"Tru & Nelle: A Novel" By G. Neri

Mar 29, 2016

“Tru & Nelle: A Novel”

Author: G. Neri                                              

Publisher: Houghton Mifflin Harcourt

Pages: 336

Price: $16.99 (Hardcover)

With all the recent fuss over the publication of “Go Set a Watchman” and the legal feuding in Monroeville, one can understand why this book was produced. There is interest in the subject.

Neri, the author of six previous books for children and teens, says of his work,I'm like a mash-up DJ of a writer: I sample real life and re-mix it into story.”

“Tru and Nelle” is a true hybrid, the plot a blend of biography and imagination but still a novel. As in their real lives, Truman, 6, and Nelle, 7, become friends and have adventures to combat the tedium of Monroeville, acknowledged as the most boring place in the universe.

All the characters are named after real people—Nelle Harper Lee, Truman Capote, A. C. Lee, Nelle’s dad, and Truman’s cousins, the Carters: Jennings, kindly Sook with her dropsy medicine who nurtures Truman with a pure and simple love, tough Jenny, Callie and Bud. The setting is Monroeville in the 30’s when Truman was left there by his mother Lillie Mae and father Arch, at the Carter home and around town: the courthouse square, the drugstore, the schoolyard, the swimming hole at Hatter’s Mill.

They both love words, testing each other’s vocabulary from a Webster’s Dictionary with 48,000 entries. Avid readers, they invent games based on their reading, pretending to be pirates, Indians, all the regular stuff. Letting their imaginations run free, they invent stories for their own amusement. After A. C. gives them a typewriter, they get their stories down on paper.

At one point Nelle says Truman is the creative one, but Truman responds “‘You’re a story-teller too, Nelle, just like me.’” He goes on: “‘You’re the star of my play, Nelle Harper. You and me, we’re…apart from everybody else. Nobody gets me like you do.’ Nelle nodded. She felt the same. She’d never been one of the girls….”

They especially like detective stories—Hardy Boys, Rover Boys, Nancy Drew, Sherlock Holmes most of all. Nelle is Watson, Truman is Sherlock and Jennings plays Inspector Lestrade. Happily, a real mystery arises for them to solve: someone has broken windows at the drugstore and at the school and stolen some items.

There is sleuthing, a little danger, including a brush with the KKK, and a fairly happy ending with Truman planning and hosting a masquerade party.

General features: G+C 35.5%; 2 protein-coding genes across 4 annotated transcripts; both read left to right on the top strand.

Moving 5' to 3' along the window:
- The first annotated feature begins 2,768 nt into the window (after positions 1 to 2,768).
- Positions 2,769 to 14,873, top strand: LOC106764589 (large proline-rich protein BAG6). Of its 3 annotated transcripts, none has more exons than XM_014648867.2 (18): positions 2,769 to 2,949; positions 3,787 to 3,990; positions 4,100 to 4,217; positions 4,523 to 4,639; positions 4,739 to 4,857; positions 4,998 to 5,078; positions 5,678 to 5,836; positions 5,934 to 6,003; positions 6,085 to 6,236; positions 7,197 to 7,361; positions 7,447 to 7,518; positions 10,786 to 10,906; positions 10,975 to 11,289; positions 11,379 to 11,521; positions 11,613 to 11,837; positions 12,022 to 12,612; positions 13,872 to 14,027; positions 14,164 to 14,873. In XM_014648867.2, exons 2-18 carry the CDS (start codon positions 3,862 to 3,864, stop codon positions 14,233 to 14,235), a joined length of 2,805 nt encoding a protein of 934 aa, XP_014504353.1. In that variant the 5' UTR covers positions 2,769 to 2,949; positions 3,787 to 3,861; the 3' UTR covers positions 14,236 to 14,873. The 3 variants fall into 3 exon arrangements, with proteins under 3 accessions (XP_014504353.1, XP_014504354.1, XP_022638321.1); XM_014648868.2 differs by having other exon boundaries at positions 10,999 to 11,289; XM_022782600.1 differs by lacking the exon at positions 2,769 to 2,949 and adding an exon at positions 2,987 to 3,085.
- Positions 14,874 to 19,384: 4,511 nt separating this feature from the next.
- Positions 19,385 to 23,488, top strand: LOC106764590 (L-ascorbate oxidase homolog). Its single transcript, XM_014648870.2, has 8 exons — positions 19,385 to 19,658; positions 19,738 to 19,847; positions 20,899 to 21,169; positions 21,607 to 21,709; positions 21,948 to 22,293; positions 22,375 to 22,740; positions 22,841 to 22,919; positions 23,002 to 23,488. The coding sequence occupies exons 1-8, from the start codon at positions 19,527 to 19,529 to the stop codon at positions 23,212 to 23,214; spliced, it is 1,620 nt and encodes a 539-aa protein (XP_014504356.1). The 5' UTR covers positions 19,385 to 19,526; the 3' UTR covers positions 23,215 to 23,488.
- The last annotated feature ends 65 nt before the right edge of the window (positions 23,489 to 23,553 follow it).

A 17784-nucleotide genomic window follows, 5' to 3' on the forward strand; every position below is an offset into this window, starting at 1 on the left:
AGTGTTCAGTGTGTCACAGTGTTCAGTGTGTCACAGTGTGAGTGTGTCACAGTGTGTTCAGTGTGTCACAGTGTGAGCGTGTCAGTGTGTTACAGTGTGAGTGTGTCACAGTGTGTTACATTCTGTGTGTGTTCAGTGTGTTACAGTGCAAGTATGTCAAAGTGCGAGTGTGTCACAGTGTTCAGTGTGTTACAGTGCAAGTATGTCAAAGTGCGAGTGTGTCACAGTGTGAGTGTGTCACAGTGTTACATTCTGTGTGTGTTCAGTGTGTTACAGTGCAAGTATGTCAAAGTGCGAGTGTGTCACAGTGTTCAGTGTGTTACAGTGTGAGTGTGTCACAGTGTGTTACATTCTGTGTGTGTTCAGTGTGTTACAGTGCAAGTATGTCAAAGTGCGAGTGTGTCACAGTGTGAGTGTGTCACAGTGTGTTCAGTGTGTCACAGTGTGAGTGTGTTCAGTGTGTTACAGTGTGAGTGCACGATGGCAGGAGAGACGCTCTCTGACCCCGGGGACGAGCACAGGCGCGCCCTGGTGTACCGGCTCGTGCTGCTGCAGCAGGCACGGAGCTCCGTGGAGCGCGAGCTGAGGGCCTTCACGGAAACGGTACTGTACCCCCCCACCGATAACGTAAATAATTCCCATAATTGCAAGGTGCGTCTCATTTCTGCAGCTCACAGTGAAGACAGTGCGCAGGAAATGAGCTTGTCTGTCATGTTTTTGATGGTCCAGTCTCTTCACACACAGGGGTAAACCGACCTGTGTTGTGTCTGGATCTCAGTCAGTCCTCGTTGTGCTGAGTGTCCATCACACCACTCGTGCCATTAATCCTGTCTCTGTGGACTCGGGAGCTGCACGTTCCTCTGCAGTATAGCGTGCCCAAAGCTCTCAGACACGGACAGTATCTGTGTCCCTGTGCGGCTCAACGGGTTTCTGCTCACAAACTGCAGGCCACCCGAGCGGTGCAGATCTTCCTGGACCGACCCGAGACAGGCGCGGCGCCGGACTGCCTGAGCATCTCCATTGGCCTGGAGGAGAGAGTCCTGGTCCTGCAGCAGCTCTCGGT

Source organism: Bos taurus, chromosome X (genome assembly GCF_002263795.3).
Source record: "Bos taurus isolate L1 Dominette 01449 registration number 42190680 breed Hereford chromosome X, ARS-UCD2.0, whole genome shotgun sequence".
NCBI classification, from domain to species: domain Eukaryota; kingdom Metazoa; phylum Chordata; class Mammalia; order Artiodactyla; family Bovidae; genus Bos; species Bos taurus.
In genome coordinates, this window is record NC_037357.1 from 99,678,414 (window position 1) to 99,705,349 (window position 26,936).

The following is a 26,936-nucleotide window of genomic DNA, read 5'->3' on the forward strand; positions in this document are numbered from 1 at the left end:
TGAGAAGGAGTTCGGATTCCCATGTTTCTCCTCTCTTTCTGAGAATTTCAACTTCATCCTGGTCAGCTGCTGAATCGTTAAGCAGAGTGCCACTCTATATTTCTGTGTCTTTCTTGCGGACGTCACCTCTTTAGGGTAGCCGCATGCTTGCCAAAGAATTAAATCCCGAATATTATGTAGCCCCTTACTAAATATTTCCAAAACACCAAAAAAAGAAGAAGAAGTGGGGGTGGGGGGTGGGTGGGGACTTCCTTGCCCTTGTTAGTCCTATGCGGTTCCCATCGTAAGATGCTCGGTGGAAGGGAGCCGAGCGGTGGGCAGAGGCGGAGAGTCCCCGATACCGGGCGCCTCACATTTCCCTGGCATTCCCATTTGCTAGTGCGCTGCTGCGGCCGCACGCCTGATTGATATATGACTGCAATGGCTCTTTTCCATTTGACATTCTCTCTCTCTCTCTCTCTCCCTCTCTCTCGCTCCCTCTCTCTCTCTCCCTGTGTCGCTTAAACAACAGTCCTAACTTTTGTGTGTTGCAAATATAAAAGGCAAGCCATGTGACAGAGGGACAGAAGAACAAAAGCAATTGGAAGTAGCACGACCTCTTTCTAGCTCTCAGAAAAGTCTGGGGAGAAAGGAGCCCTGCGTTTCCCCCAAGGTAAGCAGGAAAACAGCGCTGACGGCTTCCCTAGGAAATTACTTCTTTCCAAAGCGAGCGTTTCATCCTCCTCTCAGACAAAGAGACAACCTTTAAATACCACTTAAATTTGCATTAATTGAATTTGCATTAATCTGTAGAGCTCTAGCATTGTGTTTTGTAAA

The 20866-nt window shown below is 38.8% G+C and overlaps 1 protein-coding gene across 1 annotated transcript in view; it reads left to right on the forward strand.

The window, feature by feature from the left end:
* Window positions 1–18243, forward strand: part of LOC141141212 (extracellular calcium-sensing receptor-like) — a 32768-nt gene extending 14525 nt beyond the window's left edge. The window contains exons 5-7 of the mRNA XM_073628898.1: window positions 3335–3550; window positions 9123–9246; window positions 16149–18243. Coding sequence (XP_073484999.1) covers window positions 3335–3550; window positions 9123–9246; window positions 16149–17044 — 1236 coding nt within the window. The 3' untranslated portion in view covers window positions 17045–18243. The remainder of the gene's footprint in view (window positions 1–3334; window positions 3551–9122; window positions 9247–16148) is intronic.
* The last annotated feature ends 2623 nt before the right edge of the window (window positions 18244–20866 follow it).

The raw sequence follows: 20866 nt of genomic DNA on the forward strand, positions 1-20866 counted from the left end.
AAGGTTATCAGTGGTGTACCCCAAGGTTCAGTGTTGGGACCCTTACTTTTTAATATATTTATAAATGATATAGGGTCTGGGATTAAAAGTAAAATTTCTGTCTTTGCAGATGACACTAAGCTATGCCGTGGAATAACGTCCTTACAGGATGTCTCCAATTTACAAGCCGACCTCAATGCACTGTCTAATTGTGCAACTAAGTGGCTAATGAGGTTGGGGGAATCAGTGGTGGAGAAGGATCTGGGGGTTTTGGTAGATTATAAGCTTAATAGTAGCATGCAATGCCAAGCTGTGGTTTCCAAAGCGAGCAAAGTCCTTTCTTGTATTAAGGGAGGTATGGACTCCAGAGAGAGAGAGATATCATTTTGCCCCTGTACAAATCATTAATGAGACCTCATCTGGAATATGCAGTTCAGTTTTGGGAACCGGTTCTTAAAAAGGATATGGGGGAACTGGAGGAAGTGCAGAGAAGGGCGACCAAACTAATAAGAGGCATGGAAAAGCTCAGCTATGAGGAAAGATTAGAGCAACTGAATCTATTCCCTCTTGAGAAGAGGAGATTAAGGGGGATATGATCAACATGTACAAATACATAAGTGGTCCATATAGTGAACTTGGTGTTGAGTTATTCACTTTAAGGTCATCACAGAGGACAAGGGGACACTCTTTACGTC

Although designated for “young readers” under 12 (not young adults), it read smoothly enough for this not-young reader. There are some wry bits, perhaps meant to amuse adult readers. Gender confusion, for example: the novel opens, “When Truman first spotted Nelle, he thought she was a boy.” He is astounded: “‘You’re a girl?’” She responds: “‘You’re a boy?’”

Nelle wants Truman to be more normal. He replies: “Since when is normal any fun?”

Truman is called a sissy many times and on occasion behaves like a coward.

Nelle’s mother, Mrs. Lee, a subject mostly avoided in Monroeville and in books about Lee, is described as “real peculiar sometimes—wanders the streets saying the strangest things to people. Some nights she’ll be playing her piano on the porch at two in the morning.” Sometimes she “forgets to cook supper and poor Mr. Lee and his children end up eating watermelon for dinner.” Mrs. Lee is sent away to a mental hospital “down on the Gulf” for treatment. Lee in real life was furious at Capote’s assertions of her mother’s mental instability, including that she twice tried to drown Nelle!

A.C., here not called Atticus, is wise, of course, Lillie Mae vain and selfish, even to the point where she says: “I just can’t stand the sight of my son—it’s like he’s not even mine.” Arch is just as cruel. He disappoints Truman over and over, promising time together and then not showing up. Arch is irresponsible and often in trouble with the law for check-kiting or for his many semi-legal but ingenious get-rich schemes. The reader’s heart breaks for little Truman, who is bright, imaginative, sensitive and neglected.

Adult readers cannot help but know that this childhood friendship ended badly and early. Lee was not in attendance at Capote’s Black and White Ball at the Waldorf celebrating the success of “In Cold Blood” and she would proclaim Truman to be a psychopath and liar many times, but that was later.

Don Noble is host of the Alabama Public Television literary interview show “Bookmark with Don Noble.” A shorter form of this review was originally broadcast on Alabama Public Radio.